Synonyms of 'Italy'
language note:Italian has given English a great number of loan words for the arts, particularly musical terms. Some musical terms, which originally referred to quite specific parts of a musical composition or its performers, now can be applied more generally. For example, coda (literally 'tail') and segue (literally 'follows'), originally meant the concluding part of a piece of music, and a transition from one piece of music to another without stopping, respectively. Coda now has the broader meaning 'concluding statement', particularly in narratives of people's lives, e.g. He is sanguine about this unfortunate coda to his career. In the same fashion, segue is now applied to a link between two ideas or texts, especially in speech-making or news-reading, e.g. He tried to think of a segue from Yankee Doodle to the New York Yankees. Another group of borrowings, which can also now be used outside the field of music, relate to performers, including maestro, diva, and prima donna. In music, a maestro (literally 'master') is a teacher, conductor, or leading musician. This term now more broadly refers to a leader in any profession or art, e.g. batting maestro, fashion maestro. Diva (literally 'goddess') and prima donna (literally 'first lady') both describe a female lead singer. Both have developed connotations of women who are temperamental and demanding. Diva, however, still mainly describes women in musical professions, whereas prima donna is a term often used of celebrities.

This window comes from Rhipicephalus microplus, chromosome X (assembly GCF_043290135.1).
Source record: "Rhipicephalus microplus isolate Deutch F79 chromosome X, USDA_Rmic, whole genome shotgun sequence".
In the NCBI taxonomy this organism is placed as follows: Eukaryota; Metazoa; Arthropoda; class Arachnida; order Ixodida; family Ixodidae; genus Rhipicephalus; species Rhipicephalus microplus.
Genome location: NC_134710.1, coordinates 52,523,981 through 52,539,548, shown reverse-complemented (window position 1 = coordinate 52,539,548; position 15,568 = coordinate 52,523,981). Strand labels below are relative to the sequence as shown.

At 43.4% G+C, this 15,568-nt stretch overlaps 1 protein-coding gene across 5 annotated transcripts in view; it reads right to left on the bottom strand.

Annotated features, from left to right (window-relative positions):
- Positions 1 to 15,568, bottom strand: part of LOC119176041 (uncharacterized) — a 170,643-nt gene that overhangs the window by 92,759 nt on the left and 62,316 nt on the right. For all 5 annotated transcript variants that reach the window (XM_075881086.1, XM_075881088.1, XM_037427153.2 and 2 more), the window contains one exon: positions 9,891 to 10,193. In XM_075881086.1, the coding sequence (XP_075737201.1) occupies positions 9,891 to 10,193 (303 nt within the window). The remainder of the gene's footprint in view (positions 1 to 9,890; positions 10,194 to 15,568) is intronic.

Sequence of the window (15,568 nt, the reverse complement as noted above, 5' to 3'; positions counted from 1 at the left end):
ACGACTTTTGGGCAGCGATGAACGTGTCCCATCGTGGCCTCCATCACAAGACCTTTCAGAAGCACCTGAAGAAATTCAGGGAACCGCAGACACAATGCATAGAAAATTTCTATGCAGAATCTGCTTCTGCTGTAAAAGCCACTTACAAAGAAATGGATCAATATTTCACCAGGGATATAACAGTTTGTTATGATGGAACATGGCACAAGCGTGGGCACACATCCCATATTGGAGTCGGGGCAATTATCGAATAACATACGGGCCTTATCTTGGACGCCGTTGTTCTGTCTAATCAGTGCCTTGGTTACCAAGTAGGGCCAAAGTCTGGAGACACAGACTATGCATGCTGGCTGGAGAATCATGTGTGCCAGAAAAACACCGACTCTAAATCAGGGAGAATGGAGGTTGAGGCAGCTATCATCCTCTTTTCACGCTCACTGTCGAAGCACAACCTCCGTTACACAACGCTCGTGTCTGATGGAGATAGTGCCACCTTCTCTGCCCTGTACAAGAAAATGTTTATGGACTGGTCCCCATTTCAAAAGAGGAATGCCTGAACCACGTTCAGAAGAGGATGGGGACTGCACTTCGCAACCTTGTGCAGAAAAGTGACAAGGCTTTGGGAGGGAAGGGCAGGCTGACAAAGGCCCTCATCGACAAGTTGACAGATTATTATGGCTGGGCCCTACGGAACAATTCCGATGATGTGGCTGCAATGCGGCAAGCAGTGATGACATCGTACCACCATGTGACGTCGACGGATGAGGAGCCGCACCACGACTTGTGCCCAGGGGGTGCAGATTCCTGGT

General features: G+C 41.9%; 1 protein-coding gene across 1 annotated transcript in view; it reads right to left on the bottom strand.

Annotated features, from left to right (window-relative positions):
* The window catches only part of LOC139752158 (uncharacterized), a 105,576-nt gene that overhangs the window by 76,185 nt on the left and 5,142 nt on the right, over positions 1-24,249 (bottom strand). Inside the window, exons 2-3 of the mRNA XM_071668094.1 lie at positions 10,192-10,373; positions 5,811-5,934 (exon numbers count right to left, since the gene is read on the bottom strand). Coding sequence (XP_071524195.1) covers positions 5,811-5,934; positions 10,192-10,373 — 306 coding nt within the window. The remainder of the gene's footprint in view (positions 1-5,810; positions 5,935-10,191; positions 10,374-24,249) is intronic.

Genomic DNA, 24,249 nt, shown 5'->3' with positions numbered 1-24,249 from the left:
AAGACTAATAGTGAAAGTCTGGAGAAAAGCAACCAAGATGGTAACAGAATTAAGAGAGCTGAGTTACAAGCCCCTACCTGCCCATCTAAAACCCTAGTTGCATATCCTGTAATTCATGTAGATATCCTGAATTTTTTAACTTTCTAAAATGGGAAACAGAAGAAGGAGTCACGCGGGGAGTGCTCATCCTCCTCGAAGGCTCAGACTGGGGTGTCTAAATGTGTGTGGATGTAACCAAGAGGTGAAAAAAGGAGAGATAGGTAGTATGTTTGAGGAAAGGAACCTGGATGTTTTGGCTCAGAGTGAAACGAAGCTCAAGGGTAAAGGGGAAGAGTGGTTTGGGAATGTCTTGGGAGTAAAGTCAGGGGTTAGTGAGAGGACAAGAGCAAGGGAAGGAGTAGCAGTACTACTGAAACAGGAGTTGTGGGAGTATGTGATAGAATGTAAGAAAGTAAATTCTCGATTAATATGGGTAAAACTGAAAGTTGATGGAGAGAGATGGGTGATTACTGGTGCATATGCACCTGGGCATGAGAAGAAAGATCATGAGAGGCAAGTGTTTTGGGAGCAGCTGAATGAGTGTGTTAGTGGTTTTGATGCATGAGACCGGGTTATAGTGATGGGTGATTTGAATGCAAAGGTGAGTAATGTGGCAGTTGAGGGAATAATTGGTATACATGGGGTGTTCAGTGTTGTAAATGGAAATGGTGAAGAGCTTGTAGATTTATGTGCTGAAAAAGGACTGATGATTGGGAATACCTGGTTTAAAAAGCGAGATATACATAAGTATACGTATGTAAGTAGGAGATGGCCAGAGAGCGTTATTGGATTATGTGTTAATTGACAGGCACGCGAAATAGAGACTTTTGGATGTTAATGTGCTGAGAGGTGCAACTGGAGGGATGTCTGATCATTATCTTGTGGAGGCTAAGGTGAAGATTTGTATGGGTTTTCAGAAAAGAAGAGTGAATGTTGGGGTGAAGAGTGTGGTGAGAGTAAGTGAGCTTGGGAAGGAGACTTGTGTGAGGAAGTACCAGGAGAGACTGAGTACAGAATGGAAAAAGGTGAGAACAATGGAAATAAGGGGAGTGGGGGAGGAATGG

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Thesaurus for Italy from the Collins English Thesaurus
a republic in S Europe, occupying a peninsula in the Mediterranean between the Tyrrhenian and the Adriatic Seas, with the islands of Sardinia and Sicily to the west: first united under the Romans but became fragmented into numerous political units in...